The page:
Russian parliament passes law against Navalny supporters

Russian parliament passes law against Navalny supporters
WORLD NEWS

This makes their election more difficult: the Russian parliament has passed a law that excludes supporters of the Kremlin critic Navalny from elections – and is also showing severity in other areas.

The Russian parliament has passed a law that, according to the opposition, should prevent supporters of the imprisoned Kremlin critic Alexei Navalny from participating in the parliamentary elections in September. The members of the upper house in Moscow voted almost unanimously on Wednesday for the possibility of certain candidates being excluded from all elections for working with “extremist and terrorist” organizations. The law has yet to be signed by President Vladimir Putin before it comes into force.

The public prosecutor’s office recently applied for a court order to classify support organizations of the oppositionist Navalny as “extremist”. She justified this with the fact that they aimed to destabilize the “social situation” in Russia “under the guise of liberal slogans”.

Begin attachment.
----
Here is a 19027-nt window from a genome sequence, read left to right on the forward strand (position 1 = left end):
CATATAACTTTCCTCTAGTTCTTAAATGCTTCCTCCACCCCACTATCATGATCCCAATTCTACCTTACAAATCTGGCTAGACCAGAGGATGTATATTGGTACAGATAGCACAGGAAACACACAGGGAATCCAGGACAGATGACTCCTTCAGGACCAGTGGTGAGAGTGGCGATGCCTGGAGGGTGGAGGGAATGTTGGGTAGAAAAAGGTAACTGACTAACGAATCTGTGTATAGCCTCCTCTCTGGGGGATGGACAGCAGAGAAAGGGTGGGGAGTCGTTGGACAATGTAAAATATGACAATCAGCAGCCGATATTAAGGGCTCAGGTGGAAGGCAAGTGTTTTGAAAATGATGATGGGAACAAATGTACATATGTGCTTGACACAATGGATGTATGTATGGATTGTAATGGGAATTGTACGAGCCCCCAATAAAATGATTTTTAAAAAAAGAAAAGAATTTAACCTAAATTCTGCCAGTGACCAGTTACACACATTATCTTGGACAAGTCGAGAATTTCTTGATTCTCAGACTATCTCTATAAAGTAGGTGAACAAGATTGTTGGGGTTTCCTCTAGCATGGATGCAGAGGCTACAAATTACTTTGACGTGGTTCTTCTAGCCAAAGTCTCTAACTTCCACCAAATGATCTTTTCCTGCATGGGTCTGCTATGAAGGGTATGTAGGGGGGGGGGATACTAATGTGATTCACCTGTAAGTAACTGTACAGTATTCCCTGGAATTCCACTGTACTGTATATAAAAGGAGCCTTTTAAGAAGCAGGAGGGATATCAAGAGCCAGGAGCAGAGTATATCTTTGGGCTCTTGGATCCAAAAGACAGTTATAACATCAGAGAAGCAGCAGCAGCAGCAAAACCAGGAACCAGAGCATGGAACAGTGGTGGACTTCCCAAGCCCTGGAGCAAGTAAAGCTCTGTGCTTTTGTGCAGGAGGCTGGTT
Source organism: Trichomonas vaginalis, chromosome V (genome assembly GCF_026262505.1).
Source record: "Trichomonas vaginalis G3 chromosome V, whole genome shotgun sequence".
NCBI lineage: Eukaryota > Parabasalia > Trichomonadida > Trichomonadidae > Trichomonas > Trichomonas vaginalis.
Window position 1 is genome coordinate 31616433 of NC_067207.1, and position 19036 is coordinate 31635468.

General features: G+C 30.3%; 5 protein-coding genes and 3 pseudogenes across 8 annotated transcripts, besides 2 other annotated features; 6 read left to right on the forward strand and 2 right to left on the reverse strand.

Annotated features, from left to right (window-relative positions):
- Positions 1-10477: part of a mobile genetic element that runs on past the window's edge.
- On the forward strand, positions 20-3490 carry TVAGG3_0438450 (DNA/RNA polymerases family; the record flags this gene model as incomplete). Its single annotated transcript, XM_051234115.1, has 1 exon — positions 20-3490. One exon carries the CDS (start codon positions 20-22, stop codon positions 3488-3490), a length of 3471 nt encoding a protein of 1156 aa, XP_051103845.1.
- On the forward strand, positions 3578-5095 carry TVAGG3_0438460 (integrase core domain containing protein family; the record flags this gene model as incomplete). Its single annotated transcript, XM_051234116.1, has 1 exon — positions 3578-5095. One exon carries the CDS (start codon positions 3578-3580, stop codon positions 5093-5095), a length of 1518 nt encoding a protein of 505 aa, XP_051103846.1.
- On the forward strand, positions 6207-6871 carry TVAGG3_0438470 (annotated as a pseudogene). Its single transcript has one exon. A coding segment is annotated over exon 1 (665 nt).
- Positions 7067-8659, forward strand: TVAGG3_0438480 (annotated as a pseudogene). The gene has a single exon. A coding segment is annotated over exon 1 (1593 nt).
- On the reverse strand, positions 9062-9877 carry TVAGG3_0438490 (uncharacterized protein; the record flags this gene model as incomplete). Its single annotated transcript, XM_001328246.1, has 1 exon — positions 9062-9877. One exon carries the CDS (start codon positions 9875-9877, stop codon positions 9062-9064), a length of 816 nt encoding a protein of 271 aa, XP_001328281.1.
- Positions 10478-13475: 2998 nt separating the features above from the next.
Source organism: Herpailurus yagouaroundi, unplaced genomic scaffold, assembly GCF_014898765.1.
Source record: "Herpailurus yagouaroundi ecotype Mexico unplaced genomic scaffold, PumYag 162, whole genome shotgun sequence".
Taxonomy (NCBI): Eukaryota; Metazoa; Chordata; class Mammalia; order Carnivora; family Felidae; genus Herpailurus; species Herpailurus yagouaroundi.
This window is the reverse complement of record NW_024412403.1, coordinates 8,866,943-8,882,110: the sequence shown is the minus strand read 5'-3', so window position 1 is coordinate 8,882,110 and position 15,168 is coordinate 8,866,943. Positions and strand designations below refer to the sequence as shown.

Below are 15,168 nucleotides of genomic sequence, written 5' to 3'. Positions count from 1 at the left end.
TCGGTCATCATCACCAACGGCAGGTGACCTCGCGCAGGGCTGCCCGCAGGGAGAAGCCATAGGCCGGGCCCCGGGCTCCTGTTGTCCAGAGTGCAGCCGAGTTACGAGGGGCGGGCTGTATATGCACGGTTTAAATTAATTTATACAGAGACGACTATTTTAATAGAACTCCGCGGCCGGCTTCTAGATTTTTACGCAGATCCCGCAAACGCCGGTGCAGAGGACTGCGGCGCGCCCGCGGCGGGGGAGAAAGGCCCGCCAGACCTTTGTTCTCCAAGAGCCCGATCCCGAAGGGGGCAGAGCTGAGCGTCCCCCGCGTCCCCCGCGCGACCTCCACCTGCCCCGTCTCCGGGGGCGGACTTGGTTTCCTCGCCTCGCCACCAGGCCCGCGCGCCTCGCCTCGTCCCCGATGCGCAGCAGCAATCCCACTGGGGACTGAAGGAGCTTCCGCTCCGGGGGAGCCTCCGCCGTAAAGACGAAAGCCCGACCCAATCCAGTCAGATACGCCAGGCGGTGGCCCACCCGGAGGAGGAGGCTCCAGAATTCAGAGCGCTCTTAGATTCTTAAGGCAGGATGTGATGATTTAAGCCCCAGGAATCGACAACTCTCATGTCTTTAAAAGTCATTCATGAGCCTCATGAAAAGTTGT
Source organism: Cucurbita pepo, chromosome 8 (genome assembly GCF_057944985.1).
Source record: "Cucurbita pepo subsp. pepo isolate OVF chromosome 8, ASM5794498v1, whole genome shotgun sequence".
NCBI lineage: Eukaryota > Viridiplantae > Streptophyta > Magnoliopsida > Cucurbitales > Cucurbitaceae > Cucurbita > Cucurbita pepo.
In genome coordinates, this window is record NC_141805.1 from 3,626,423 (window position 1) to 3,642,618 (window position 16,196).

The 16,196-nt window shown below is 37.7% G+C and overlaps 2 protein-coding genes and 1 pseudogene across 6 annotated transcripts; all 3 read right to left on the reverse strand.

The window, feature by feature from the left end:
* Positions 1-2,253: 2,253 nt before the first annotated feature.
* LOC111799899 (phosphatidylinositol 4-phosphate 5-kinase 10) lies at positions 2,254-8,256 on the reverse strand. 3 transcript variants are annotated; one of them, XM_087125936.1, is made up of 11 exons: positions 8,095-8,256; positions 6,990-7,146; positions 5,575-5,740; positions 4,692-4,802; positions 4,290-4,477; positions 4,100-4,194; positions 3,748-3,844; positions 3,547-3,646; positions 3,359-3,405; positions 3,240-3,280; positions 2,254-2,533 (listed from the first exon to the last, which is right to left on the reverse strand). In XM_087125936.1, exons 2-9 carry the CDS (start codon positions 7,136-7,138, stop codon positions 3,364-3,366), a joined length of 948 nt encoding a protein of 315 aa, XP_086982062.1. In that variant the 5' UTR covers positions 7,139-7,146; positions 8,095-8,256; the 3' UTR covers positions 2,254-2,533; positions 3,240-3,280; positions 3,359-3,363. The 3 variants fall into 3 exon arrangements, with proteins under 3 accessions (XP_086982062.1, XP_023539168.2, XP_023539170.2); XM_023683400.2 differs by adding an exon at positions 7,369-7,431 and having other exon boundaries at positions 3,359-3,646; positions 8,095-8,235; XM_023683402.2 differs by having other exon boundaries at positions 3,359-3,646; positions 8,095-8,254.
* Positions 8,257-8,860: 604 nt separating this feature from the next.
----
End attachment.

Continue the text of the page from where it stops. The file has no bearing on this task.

Arrests and searches

It is almost certain that the prosecutor’s request will be granted. The network of regional offices of the opposition party had already been classified as “extremist” by the financial regulator. Nawalny’s team sees this as the Kremlin’s endeavor to eliminate the opposition in the face of growing dissatisfaction among the population due to economic stagnation and several corruption scandals.

Most recently, the Russian authorities had already acted with increasing severity against members of the opposition. The police searched the homes of several activists on Tuesday after the former head of the disbanded opposition organization Open Russia, Dmitri Gudkov, was taken from an airplane by security forces the day before at St. Petersburg airport.

On Monday evening, the Russian police had already taken opposition Andrei Piwowarow off the plane shortly before his flight to Warsaw. Piwowarow is the former head of Open Russia. The organization disbanded itself last week due to mounting pressure from Russian authorities. According to his supporters, a court ruled on Wednesday a two-month pre-trial detention against the 39-year-old.

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Author: Killian Jones
Graduated From Princeton University.He has been at the USTV since 2017.
Function: Chief-Editor
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